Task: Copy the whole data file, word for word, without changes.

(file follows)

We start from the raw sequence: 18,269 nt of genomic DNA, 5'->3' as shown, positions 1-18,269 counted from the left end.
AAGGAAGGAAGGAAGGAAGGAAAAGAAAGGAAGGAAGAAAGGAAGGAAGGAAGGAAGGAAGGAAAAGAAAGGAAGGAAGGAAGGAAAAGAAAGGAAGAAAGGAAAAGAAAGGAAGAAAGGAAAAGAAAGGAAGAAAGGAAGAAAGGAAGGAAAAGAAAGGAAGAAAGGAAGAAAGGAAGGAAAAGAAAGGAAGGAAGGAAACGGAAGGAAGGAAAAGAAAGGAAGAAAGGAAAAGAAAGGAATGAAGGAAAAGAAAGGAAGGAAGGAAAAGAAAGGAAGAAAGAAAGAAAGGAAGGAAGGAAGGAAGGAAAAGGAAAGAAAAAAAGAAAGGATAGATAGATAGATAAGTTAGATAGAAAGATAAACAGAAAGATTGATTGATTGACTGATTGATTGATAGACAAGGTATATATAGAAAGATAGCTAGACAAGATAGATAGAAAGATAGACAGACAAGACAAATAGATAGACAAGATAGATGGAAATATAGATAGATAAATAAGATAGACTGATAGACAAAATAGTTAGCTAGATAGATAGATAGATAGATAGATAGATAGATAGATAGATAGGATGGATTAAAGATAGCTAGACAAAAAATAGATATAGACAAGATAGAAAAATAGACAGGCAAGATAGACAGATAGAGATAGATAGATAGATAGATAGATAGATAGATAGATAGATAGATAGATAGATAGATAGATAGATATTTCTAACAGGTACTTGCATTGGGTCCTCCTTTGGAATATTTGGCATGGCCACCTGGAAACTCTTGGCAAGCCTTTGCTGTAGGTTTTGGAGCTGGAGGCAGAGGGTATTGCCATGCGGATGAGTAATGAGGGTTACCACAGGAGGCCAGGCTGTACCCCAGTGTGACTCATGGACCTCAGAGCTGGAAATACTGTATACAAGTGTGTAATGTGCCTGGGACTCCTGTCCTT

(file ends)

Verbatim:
We start from the raw sequence: 18,269 nt of genomic DNA, 5'->3' as shown, positions 1-18,269 counted from the left end.
AAGGAAGGAAGGAAGGAAGGAAAAGAAAGGAAGGAAGAAAGGAAGGAAGGAAGGAAGGAAGGAAAAGAAAGGAAGGAAGGAAGGAAAAGAAAGGAAGAAAGGAAAAGAAAGGAAGAAAGGAAAAGAAAGGAAGAAAGGAAGAAAGGAAGGAAAAGAAAGGAAGAAAGGAAGAAAGGAAGGAAAAGAAAGGAAGGAAGGAAACGGAAGGAAGGAAAAGAAAGGAAGAAAGGAAAAGAAAGGAATGAAGGAAAAGAAAGGAAGGAAGGAAAAGAAAGGAAGAAAGAAAGAAAGGAAGGAAGGAAGGAAGGAAAAGGAAAGAAAAAAAGAAAGGATAGATAGATAGATAAGTTAGATAGAAAGATAAACAGAAAGATTGATTGATTGACTGATTGATTGATAGACAAGGTATATATAGAAAGATAGCTAGACAAGATAGATAGAAAGATAGACAGACAAGACAAATAGATAGACAAGATAGATGGAAATATAGATAGATAAATAAGATAGACTGATAGACAAAATAGTTAGCTAGATAGATAGATAGATAGATAGATAGATAGATAGATAGATAGGATGGATTAAAGATAGCTAGACAAAAAATAGATATAGACAAGATAGAAAAATAGACAGGCAAGATAGACAGATAGAGATAGATAGATAGATAGATAGATAGATAGATAGATAGATAGATAGATAGATAGATAGATAGATATTTCTAACAGGTACTTGCATTGGGTCCTCCTTTGGAATATTTGGCATGGCCACCTGGAAACTCTTGGCAAGCCTTTGCTGTAGGTTTTGGAGCTGGAGGCAGAGGGTATTGCCATGCGGATGAGTAATGAGGGTTACCACAGGAGGCCAGGCTGTACCCCAGTGTGACTCATGGACCTCAGAGCTGGAAATACTGTATACAAGTGTGTAATGTGCCTGGGACTCCTGTCCTT